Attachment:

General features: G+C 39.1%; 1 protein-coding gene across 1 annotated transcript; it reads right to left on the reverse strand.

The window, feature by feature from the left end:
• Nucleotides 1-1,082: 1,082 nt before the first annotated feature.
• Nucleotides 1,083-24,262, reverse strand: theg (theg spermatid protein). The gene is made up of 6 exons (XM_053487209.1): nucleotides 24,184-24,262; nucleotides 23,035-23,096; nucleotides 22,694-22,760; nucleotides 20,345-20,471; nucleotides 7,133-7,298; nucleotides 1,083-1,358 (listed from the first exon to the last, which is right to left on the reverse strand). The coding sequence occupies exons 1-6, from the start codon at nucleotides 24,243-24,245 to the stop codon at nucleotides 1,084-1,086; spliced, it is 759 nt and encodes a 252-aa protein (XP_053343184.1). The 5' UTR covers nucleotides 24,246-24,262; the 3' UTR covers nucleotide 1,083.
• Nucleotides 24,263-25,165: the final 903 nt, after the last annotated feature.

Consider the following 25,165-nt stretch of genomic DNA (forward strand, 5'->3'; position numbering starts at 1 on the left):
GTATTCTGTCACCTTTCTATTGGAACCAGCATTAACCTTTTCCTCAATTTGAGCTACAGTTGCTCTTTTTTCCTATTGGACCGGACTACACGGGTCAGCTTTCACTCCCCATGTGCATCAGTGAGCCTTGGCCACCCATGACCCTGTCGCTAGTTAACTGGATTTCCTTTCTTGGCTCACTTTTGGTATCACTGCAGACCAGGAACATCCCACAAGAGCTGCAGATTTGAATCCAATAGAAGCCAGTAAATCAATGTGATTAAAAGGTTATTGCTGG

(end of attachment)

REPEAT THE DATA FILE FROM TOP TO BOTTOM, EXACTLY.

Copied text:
General features: G+C 39.1%; 1 protein-coding gene across 1 annotated transcript; it reads right to left on the reverse strand.

The window, feature by feature from the left end:
• Nucleotides 1-1,082: 1,082 nt before the first annotated feature.
• Nucleotides 1,083-24,262, reverse strand: theg (theg spermatid protein). The gene is made up of 6 exons (XM_053487209.1): nucleotides 24,184-24,262; nucleotides 23,035-23,096; nucleotides 22,694-22,760; nucleotides 20,345-20,471; nucleotides 7,133-7,298; nucleotides 1,083-1,358 (listed from the first exon to the last, which is right to left on the reverse strand). The coding sequence occupies exons 1-6, from the start codon at nucleotides 24,243-24,245 to the stop codon at nucleotides 1,084-1,086; spliced, it is 759 nt and encodes a 252-aa protein (XP_053343184.1). The 5' UTR covers nucleotides 24,246-24,262; the 3' UTR covers nucleotide 1,083.
• Nucleotides 24,263-25,165: the final 903 nt, after the last annotated feature.

Consider the following 25,165-nt stretch of genomic DNA (forward strand, 5'->3'; position numbering starts at 1 on the left):
GTATTCTGTCACCTTTCTATTGGAACCAGCATTAACCTTTTCCTCAATTTGAGCTACAGTTGCTCTTTTTTCCTATTGGACCGGACTACACGGGTCAGCTTTCACTCCCCATGTGCATCAGTGAGCCTTGGCCACCCATGACCCTGTCGCTAGTTAACTGGATTTCCTTTCTTGGCTCACTTTTGGTATCACTGCAGACCAGGAACATCCCACAAGAGCTGCAGATTTGAATCCAATAGAAGCCAGTAAATCAATGTGATTAAAAGGTTATTGCTGG